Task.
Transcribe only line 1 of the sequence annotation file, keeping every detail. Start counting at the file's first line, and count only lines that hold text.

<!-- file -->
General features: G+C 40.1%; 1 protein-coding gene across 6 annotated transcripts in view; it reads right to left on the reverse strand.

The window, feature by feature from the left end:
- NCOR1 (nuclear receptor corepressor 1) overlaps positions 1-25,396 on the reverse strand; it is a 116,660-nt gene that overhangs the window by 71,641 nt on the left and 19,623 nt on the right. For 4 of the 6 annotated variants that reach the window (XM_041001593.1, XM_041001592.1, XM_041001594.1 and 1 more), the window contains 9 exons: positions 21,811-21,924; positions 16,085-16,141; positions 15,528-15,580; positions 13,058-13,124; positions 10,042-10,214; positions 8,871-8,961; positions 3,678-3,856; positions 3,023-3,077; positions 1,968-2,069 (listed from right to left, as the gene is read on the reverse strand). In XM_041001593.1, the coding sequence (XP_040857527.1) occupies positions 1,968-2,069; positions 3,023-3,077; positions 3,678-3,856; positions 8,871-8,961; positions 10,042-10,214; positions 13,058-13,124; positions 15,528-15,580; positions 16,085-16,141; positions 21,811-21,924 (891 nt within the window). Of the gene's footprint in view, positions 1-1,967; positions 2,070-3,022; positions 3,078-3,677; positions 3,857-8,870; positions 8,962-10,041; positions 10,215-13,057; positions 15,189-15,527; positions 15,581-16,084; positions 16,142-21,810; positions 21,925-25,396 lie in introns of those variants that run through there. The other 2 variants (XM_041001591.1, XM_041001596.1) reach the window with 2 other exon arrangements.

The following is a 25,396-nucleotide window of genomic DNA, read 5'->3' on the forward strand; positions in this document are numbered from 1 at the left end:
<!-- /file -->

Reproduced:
General features: G+C 40.1%; 1 protein-coding gene across 6 annotated transcripts in view; it reads right to left on the reverse strand.